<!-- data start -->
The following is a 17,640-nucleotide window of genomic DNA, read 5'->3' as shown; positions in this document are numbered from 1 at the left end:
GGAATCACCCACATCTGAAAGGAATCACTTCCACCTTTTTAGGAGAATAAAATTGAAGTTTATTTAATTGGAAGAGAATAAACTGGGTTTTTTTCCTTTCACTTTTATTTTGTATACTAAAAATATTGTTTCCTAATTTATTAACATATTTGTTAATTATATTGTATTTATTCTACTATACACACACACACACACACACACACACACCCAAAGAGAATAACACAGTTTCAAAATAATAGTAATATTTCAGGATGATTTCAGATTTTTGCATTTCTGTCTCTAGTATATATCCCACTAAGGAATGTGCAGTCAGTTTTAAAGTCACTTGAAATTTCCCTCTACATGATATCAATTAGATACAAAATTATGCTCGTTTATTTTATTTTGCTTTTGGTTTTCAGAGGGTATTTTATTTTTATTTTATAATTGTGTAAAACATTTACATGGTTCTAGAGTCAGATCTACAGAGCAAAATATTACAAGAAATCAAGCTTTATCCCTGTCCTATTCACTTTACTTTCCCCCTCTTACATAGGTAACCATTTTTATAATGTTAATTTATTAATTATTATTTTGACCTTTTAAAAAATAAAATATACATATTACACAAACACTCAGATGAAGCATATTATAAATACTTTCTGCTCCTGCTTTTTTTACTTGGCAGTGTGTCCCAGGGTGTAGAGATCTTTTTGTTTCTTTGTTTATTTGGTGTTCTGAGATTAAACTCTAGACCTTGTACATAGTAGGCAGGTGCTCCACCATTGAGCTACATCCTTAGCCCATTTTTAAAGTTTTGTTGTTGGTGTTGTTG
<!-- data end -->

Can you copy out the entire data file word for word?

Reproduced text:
The following is a 17,640-nucleotide window of genomic DNA, read 5'->3' as shown; positions in this document are numbered from 1 at the left end:
GGAATCACCCACATCTGAAAGGAATCACTTCCACCTTTTTAGGAGAATAAAATTGAAGTTTATTTAATTGGAAGAGAATAAACTGGGTTTTTTTCCTTTCACTTTTATTTTGTATACTAAAAATATTGTTTCCTAATTTATTAACATATTTGTTAATTATATTGTATTTATTCTACTATACACACACACACACACACACACACACACCCAAAGAGAATAACACAGTTTCAAAATAATAGTAATATTTCAGGATGATTTCAGATTTTTGCATTTCTGTCTCTAGTATATATCCCACTAAGGAATGTGCAGTCAGTTTTAAAGTCACTTGAAATTTCCCTCTACATGATATCAATTAGATACAAAATTATGCTCGTTTATTTTATTTTGCTTTTGGTTTTCAGAGGGTATTTTATTTTTATTTTATAATTGTGTAAAACATTTACATGGTTCTAGAGTCAGATCTACAGAGCAAAATATTACAAGAAATCAAGCTTTATCCCTGTCCTATTCACTTTACTTTCCCCCTCTTACATAGGTAACCATTTTTATAATGTTAATTTATTAATTATTATTTTGACCTTTTAAAAAATAAAATATACATATTACACAAACACTCAGATGAAGCATATTATAAATACTTTCTGCTCCTGCTTTTTTTACTTGGCAGTGTGTCCCAGGGTGTAGAGATCTTTTTGTTTCTTTGTTTATTTGGTGTTCTGAGATTAAACTCTAGACCTTGTACATAGTAGGCAGGTGCTCCACCATTGAGCTACATCCTTAGCCCATTTTTAAAGTTTTGTTGTTGGTGTTGTTG